After talking to some people about my ‘observation’, that those on lower incomes were more generous with a recent charity appeal; then being told by some in wealthier households that they were only giving ‘Government’ money away – I thought I’d see what would happen if these two groups met and talked about the differences in each others life and lifestyle. 

Who attended the ‘gathering’ (not their real names)

Mike – business owner, father of 3, own home and holiday home

Stewart – retired business executive, father of 2, owns multiple properties

Rachael – business owner, mother of 2, own home and holiday home

Stephen – business consultant – father of 2, own home

Stephanie – solo mother of 3, beneficiary, subsidised housing

Robert – father of 2, unemployed, beneficiary, subsidised housing

Jemma – widow, mother of 2, beneficiary, subsidised housing

Angela – mother of 3, employed part-time, subsidised housing

What took place, after a casual cuppa (you can’t beat a cup of tea to get people to relax and start talking), we sat down and talked about why people give, how they give and what it is like to struggle and still find ways to help others in the community. 

For those who have a good income, own their own homes and have reasonable disposable cash giving isn’t normally an issue, but for those who struggle to cope week to week, pay cheque to pay cheque it’s a whole different story. 

What came out of the discussion opened everyone’s eyes, mine included. 

A little more background, the income range of the group was vast with the highest earner taking home (after tax) in excess of $350,000 (bonuses, car included) and the lowest taking home no more than $320 per week – now that’s a gap.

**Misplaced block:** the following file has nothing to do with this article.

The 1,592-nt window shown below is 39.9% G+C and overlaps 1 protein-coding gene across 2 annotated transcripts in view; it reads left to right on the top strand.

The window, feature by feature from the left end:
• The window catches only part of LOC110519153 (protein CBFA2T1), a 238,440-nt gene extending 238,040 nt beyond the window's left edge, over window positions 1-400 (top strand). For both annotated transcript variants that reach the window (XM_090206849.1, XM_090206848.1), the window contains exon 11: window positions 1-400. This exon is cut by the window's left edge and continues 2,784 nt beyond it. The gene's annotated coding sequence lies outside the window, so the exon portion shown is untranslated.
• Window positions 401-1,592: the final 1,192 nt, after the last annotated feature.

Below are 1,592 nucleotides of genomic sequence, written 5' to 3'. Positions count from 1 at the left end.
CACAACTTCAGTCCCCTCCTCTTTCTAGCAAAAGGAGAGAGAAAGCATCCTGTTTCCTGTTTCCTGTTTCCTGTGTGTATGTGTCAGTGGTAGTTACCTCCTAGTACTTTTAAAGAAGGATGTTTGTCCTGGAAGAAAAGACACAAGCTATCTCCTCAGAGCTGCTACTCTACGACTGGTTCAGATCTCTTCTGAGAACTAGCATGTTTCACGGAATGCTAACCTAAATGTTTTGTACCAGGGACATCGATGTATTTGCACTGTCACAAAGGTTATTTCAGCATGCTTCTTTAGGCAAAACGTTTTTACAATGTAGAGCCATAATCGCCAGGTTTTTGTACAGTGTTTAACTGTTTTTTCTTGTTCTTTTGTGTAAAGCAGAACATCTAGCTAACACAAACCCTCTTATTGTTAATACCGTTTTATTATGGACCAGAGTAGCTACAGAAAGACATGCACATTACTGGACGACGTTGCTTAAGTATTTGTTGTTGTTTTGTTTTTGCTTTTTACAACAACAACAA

For those on the lowest income giving was more important to them than for those earning the higher amounts. 

Another staggering thing was those who earned the most tended to give to global causes, whereas those earning the least were more concerned about their local community and causes closer to home. 

It was interesting to see people’s faces when Stephanie, Robert, Jemma and Angela all talked about their household budget and how they would buy butter perhaps once a month, when it was gone that was it until next month. Milk was also pretty much a luxury, with Jemma and Angela both saying they buy a 2 litre milk each week and it has to last until the following week. 

Bacon, what’s that? 

Perhaps we live insular lives and don’t realise how the other half live, this discussion seemed to prove that. Even though all participants watch the news, read what’s happening it wasn’t affecting them so they hadn’t seen “the full picture”. 

Mike, Stewart, Rachael and Stephen were amazed at how open and honest Stephanie, Robert, Jemma and Angela were about their situations and mentioned that they felt uncomfortable talking about themselves, but after hearing the others stories realised that they needed to listen and share more. 

By the end of the get together Mike said he would be rethinking his charity giving, so did Stewart and, Rachael offered to see what she could do to help Jemma and Angela out with perhaps a job or in some other way. 

Was it a success – hell yea, eyes were opened, ideas shared and perhaps some friendships formed. 

After we wound up everyone went out for lunch, wish I could have joined them to witness the interaction that would have taken place; I’m hoping to get updates on the lunch and what was discussed, maybe more offers of help were given – I hope so. 

I know though that changes will be made.


One thought on “How the ‘other half’ live

  1. This is a fantastic article, really interesting to see how varying incomes affect WHERE you give as well as the obvious how much. These sorts of sharing sessions are hugely beneficial, despite our online sharing culture, we do tend to be quite oblivious as to how the other half REALLY lives.

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